And the finale: the obligatory before and after image.



Which one do you prefer?

Paint the walls!

Do you ever feel the urge to draw on the walls? Now you can! I tried my hand at colouring the jungle pattern and it was a great deal of fun. But it was a bit time consuming, so I might need to name it a work in progress. But I don't mind the spot of colour on my wall, could be nice to watch it grow. The perfect thing with the A4s is that you can colour it while being comfortable at a table and attach it to the wall later. Perfect!

Metallic papers that bling your world

So you only have a black and white printer at home? No problem! Once you've started experimenting with printing on different coloured papers, you will have so many things to try out you will forget you ever wanted another printer.

In this post I will show you just how exciting metallic papers can be.

First you need to find papers to print on. I was tight with money and apparently had too much time on my hand so when I found this cheap and beautiful wrapping paper I decided to use that to print on. This of course meant I had to first cut it up into A4 sheets for it to fit into my printer. The result was pretty but I don't recommend it. Save yourself some trouble and buy paper already cut into A4s.

A lot of cutting...

Once you have your A4s you can start printing, and papering!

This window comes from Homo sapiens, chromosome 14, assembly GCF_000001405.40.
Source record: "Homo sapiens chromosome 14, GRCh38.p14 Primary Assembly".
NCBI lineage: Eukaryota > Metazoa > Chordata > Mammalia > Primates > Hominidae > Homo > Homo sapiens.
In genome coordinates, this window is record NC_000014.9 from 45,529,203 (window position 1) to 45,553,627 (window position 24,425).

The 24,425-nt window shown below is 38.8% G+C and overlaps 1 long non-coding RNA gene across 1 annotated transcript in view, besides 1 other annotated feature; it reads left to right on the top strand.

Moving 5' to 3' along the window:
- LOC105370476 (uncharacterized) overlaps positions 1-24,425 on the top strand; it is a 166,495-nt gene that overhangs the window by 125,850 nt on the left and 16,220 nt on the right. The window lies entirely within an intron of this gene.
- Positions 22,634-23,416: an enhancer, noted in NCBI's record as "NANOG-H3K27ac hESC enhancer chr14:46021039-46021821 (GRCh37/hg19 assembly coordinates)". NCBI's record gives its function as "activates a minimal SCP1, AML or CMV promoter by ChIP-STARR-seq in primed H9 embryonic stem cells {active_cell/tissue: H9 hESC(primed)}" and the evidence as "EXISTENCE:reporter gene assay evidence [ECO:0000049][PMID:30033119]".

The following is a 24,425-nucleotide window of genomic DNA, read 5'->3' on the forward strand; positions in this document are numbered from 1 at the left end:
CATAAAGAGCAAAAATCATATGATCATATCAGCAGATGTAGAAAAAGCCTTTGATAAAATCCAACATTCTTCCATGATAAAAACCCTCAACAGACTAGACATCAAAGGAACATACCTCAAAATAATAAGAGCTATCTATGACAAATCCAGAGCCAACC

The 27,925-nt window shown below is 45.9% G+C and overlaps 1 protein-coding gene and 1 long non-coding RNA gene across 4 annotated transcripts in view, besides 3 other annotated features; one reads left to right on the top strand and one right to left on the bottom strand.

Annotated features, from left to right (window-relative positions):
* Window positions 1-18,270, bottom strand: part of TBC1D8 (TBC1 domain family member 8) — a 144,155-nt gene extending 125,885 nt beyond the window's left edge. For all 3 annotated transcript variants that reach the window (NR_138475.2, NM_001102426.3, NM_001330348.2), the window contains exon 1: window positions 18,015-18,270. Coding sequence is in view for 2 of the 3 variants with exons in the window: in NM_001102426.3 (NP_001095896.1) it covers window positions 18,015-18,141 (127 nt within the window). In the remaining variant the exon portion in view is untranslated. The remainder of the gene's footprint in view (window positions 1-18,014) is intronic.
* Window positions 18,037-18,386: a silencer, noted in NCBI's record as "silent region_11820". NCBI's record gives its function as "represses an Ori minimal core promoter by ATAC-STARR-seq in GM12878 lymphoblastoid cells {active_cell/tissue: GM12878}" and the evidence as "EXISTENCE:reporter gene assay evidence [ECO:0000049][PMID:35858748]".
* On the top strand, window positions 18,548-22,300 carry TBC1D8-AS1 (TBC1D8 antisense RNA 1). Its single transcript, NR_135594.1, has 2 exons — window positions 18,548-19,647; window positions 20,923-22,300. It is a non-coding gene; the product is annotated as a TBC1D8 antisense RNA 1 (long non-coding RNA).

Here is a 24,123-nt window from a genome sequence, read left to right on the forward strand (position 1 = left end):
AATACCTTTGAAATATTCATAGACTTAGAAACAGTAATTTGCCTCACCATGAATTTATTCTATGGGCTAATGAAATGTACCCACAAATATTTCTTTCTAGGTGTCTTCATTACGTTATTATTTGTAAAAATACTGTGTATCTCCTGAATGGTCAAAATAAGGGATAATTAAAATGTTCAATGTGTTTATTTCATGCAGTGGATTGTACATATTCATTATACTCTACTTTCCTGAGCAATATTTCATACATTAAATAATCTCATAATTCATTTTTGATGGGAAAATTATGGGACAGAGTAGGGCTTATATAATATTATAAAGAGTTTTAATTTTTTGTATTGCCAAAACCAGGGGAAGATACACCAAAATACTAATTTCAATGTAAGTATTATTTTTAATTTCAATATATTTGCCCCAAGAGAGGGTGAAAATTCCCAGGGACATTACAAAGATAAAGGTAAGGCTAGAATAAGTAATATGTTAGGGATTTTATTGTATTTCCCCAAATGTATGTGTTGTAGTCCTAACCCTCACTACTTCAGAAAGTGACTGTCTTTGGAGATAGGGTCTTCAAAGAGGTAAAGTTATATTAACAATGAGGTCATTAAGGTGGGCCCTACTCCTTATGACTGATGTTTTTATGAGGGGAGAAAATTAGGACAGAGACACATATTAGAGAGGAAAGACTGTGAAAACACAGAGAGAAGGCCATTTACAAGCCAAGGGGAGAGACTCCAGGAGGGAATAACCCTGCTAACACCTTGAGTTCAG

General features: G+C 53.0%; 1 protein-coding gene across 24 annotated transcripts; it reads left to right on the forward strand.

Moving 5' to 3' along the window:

Nice right?

How to light up the jungle

There is no reason why the Pattern Printer Project should be limited to your walls. Especially when it is this easy to fold your own fab origami lamp. Who doesn't want their own glow in the dark tiger? The origami design is shamelessly stolen from

You'll need:

24 patterned A4 papers.
3 long sticks, bamboo other material
1 lampbulb with fitting (make sure it is a low energy lamp that doesn't get too hot)
paper glue
knife, ruler and cuttingboard (or scissors)
Some string
Folding bone (if you have one)

1. Cut of all the edges. I opted to cut just inside the white bit and not using the cutting marks. You'll need the overlap created for gluing on.

2. Take eight papers and glue them together two and two.

3. Shift the papers so that the repeats match up and glue them together. Putting the tiger in the middle means it will have a central position on the lamp.

4. Cut off the excess paper and move it to the other side to even it out. Glue down.

5. Touch up the edges and you end up with a nice big paper full of exotic fantasy.

6. Time to start folding! Start with folding the big paper in half, leaving a little extra margin for glue. Continue to fold the paper into eight parts. Every A4 should have a crease down the middle. Use the folding bone to get extra crisp folds.

7. Time for some diagonals! Fold first the paper one corner to half the paper, make four more parallell folds. Turn the paper and repeat.

8. Now to the tricky part. You should now be able to fold the paper to create the lampshape. The diamond shapes are supposed to go out and the vertical folds in. Don't give up! You can do it!

9. Congratulations! You've made one section of the lamp! Now make two more :-)
Glue the three pieces together.

10. Use the thread and needle to gather the top and bottom of the lamp. Glue the last edges together and whoop whoop! You are finnished with the lampshade!

Now it is time to channel your inner scout. Lets make a tripod for lamp legs! Grab your three sticks, fasten the string and start "weaving" over and under them. When you've done this for a while, do a few tight rounds between the sticks and fasten the string. Break the legs apart and put a litle piece of blu-tac under the feet so they won't slide on the floor. Fasten the lamp at the top and pull the lampshade over it! Voila! Magic!